Both good points. As I noted, lumping together non-belief with evolution with abiogenesis is a common creationist tactic, despite all of those things being philosophically and scientifically distinct propositions. By doing this, they can completely avoid the inconvienient admission that plenty of religious people think evolution is good science and that the issue is not actually one of the wonderous faithful vs. the sinister atheists. In fact, it’s even quite possible to think that ID is garbage even if you don’t buy evolution. Admitting these things would be highly problematic, though, because it would raise the question of whether ID is really legitimate in the first period, instead of just pretending that if you believe in god, you must automatically agree that it has merit as science or as a movement.

    I do think you do overstate your case about consequences for speech a bit: what Stein is playing on is a bit more subtle: not free speech in general (even he isn’t alleging, yet, that anyone is getting thrown in jail here), but the values of liberal science and academic freedom that are specific to college education and perhaps high school. Of course, Stein is being deceptive here as well. Students are, of course, not restricted from having opinions, and neither are teachers or professors. However, schools do have standards as to what is taught, and journals have standards for what is produced. You cannot just avoid the question of what those standards should be and whether ID meets them.
    For example, a case sure to be featured in the movie is Carolyn Crocker, who claims to have been fired (in fact, she was an associate who was not re-hired after her contract was up) because she taught ID in biology class. The problem with her story, however, is not even that she mentioned ID, but that she taught her students all sorts of standard creationist claims that are demonstrably false.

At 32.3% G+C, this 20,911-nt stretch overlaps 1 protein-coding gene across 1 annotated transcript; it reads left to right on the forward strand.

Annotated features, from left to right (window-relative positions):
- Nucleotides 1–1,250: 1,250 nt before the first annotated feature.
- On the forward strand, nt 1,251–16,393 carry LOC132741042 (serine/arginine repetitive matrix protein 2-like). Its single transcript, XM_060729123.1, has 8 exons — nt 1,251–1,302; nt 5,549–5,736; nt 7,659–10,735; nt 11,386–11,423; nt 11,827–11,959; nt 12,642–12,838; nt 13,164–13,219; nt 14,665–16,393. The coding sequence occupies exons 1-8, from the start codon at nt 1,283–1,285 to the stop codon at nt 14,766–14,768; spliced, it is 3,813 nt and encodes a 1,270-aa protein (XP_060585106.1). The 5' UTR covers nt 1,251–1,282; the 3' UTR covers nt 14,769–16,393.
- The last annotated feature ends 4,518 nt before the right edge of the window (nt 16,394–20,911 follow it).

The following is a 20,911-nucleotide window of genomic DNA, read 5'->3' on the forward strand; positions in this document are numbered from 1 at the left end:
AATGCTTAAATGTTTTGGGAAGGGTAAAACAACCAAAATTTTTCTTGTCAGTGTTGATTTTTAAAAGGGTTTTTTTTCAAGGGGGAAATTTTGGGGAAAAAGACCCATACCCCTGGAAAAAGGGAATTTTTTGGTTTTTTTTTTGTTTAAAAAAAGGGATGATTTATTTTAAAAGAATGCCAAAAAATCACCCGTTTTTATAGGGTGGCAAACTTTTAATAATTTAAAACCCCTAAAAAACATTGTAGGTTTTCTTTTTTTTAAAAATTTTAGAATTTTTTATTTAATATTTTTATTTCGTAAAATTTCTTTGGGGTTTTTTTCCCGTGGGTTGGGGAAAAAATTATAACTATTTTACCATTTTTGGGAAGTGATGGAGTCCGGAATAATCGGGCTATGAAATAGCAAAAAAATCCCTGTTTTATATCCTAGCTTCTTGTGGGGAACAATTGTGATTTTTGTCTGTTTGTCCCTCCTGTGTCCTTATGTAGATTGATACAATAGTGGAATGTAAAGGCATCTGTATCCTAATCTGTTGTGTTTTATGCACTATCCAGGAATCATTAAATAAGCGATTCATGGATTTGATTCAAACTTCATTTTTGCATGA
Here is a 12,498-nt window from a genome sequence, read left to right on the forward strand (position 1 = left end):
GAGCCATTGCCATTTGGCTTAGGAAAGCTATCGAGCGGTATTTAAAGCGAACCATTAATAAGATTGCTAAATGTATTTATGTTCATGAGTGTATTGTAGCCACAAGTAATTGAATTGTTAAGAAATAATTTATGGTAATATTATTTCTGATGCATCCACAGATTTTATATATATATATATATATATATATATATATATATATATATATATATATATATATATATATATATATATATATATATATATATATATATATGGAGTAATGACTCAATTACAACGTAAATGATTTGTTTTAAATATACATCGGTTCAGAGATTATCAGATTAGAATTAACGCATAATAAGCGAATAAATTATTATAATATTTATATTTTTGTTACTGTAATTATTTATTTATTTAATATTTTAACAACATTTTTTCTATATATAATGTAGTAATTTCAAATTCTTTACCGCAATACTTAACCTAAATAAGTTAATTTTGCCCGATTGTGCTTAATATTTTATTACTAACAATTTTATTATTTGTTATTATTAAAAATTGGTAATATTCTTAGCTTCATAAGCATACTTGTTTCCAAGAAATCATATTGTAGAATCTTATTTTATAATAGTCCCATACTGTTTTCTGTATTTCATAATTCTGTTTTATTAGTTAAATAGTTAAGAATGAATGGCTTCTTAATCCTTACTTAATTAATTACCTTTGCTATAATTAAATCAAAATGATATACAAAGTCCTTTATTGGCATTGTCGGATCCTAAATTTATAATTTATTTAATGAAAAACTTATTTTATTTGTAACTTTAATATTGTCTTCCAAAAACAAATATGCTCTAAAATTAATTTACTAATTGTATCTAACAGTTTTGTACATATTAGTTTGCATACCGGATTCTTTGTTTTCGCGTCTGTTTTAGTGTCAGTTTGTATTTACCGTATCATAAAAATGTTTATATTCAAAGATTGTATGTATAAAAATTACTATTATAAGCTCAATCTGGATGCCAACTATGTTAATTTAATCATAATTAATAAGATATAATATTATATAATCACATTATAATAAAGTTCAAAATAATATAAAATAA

Is Stein really going to argue that teachers should never face professional problems over what they teach? He can of course argue, if he wants, that what Crocker taught was not false, but will he at least even admit that there is a line: that teachers cannot teach that the earth is flat and reasonably expect to find employment as geography professors? Once he admits there is a line, then the debate is over where to draw that line. But that’s a debate that, so far, I think he and his producers are very carefully dodging. They don’t want to have that debate or raise that issue, because then they can no longer so easily present everything as a case of viewpoint discrimination. They would have to do more work to make their case. They would have to actually discuss the arguments that ID is not legitimate or workable science, or whether its proponents really do commit all sorts of academic misconduct and deception. But they don’t seem want to have that debate: not even just to present only their own side. That, I suspect would take away from just the pure outrage-tweaking.

  5. Richard B. Drumm says:

    I’m slowly coming up to speed on the players here…
    Now I know who the F Ben Stein is, he’s one of Tricky Dick’s henchmen.